This is an important point, whether the individual is a religious Hindutva zealot or a staunch Indian secularist, preservation of the mother land – ‘Bharat Mata’ supersedes all other concerns.
Sikhs do not believe that the ends justify the means but the Indians do adopt such thinking. It is critical we understand this. Growing up in the west we are conditioned to accept authority and we see governments as largely benign, we apply the same measures to India but they are not applicable.
The reason we seem so powerless at this time is because we are unable to collectively identify our enemy. The enemy is not another community or people of a different faith.
Our enemy is the structure/system we call India. It is said that hate is a negative emotion.
I think that there are certain things we should hate, we should hate tyranny and injustice as example, and we should hate those structures that inspire and support it. In short we should hate the nation state of India, whose ultimate aim with regard to Sikhs, is the complete destruction of our Guru given identity.
We need to reject at every opportunity the Indian nation and to make it clear to all that we aspire to leave the union. After all, we chose to join, we can choose to leave.
We no longer need to make the case to Indians, we should in fact turn the question to the naysayers – ‘Why should Sikhs be denied the fundamental human right to self-determination’?
Our goal should be to build a spirit of resistance to all India stands for, we should deny its symbols and refuse to take part in anything that associates us with that state. We should teach Sikh children their contemporary history, encouraging them to reject association with India.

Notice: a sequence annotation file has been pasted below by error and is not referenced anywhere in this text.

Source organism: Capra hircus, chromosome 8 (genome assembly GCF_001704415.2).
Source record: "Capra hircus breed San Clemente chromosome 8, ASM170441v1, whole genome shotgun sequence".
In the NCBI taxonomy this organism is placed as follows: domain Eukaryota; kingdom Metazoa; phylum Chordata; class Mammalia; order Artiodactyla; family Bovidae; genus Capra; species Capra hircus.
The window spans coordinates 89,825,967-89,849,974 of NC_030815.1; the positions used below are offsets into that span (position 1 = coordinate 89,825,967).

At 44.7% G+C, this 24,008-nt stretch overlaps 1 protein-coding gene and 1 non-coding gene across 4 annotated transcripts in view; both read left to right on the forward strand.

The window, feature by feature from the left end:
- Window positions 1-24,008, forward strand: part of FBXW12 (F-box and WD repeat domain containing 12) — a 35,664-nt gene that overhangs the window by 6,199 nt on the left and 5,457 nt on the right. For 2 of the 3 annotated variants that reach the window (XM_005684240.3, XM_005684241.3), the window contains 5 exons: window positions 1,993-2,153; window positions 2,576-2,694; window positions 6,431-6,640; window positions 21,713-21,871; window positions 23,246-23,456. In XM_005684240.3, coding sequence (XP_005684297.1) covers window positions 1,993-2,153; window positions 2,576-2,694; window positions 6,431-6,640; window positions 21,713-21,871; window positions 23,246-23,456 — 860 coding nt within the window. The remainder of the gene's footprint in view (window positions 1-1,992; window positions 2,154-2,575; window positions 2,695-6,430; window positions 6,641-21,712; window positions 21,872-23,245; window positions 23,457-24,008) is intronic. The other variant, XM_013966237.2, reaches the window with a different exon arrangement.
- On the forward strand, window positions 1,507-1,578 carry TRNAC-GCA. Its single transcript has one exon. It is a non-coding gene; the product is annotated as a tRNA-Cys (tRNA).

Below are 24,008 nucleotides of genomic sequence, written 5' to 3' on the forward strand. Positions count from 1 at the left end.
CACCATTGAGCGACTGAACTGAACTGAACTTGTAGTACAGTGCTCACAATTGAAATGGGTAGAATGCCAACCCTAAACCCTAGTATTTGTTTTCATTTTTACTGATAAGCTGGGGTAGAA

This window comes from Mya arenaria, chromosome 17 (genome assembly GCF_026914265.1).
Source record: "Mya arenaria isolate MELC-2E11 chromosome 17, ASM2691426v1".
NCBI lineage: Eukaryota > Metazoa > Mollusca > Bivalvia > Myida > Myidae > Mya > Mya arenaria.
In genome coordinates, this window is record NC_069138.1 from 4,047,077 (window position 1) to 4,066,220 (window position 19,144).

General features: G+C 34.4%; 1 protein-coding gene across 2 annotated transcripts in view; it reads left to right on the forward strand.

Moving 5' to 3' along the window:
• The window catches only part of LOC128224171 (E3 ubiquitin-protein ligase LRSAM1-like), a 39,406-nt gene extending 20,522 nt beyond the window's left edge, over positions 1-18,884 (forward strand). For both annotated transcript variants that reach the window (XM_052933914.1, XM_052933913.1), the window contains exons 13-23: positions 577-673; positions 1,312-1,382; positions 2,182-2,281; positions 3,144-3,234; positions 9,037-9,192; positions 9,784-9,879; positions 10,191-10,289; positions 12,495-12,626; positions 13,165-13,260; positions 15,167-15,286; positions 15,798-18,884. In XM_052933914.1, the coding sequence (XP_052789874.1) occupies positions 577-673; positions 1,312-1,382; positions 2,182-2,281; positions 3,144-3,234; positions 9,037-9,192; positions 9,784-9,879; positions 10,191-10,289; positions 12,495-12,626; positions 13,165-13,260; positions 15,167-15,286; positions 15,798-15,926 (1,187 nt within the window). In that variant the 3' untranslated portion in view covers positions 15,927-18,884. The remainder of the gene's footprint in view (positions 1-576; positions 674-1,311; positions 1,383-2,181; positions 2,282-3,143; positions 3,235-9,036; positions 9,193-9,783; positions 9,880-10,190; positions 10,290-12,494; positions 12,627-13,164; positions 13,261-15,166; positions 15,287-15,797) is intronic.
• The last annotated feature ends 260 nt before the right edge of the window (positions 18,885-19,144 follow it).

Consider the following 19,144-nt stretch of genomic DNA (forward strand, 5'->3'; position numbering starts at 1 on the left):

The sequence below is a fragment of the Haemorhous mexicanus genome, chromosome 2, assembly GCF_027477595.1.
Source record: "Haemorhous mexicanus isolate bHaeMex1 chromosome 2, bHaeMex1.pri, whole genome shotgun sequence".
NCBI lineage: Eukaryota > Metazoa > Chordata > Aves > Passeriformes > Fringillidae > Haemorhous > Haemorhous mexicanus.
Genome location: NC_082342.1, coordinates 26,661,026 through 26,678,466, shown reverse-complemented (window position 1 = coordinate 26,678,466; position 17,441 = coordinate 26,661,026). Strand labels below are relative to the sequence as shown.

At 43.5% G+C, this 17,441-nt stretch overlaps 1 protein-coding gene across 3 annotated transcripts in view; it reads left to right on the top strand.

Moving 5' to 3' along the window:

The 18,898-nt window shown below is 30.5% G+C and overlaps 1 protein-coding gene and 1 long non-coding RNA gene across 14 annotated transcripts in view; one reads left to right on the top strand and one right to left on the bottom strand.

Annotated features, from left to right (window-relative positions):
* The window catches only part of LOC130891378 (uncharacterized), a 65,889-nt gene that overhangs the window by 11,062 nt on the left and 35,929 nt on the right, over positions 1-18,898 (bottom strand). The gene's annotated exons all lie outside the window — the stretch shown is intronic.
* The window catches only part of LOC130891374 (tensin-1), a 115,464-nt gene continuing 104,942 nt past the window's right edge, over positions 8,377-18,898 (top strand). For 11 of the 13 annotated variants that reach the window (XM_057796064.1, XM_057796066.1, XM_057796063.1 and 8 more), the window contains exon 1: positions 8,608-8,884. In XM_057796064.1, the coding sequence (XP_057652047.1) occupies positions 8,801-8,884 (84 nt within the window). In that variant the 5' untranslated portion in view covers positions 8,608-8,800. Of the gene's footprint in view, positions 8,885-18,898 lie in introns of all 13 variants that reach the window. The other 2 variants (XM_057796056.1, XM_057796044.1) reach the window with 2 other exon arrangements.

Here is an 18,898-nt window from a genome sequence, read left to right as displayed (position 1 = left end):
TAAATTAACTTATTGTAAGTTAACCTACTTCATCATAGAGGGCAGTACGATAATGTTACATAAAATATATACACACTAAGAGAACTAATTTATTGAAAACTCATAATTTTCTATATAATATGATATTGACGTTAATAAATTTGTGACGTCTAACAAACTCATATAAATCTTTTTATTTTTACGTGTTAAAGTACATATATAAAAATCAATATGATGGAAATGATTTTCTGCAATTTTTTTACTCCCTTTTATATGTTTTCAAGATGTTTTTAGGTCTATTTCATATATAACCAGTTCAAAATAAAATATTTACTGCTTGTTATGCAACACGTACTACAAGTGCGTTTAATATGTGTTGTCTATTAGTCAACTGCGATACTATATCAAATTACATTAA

In short Sikhs should view the nation state of India with the same degree of hostility that Palestinians have for the state of Israel. This is not about encouraging hate amongst people, many Jews are anti-Israel/anti-zionist and there are many Indians who are very disillusioned with the Indian state. To be clear we hate the system not the people.
It strikes me that had the June 1984 attack on Sri Harmandir Sahib, led to the burning of Indian tricolours in every Gurdwara car park, every year for the past 31, we would not be in this calamitous situation.
United in resistance we would have by now raised a generation of Sikh activists with the zeal of those from an oppressed nation. Instead we have created a generation that is confused and frustrated, unable to distinguish truth from lies. We have even adopted the labels foisted upon us by our oppressors – moderate, extremist, Khalistani, loaded terms that are simply divisive, as was their intention.
Many of the youth are unwittingly acting as pawns of Indian policy by drawing distinctions between 1978/Bluestar/Pogroms/Woodrose/Prisoner Sangarsch/dera attacks/cult recruitment/economic disenfranchisement/environmental crisis/drug epidemic/current beadbi situation, when in fact they are all fronts in the same ongoing war.
The pervasiveness of the Indian anti-Sikh independence propaganda is shocking. Seems as though many recoil in horror at the suggestion of Khalistan whilst simultaneously protesting the treatment of Sikhs by the Indian state!
How have a once sovereign people become so convinced that they do not have the right to be sovereign?
The whole situation is pretty bleak but the real tragedy of the Sikh situation is that most still don’t realise they are subject to a war against them.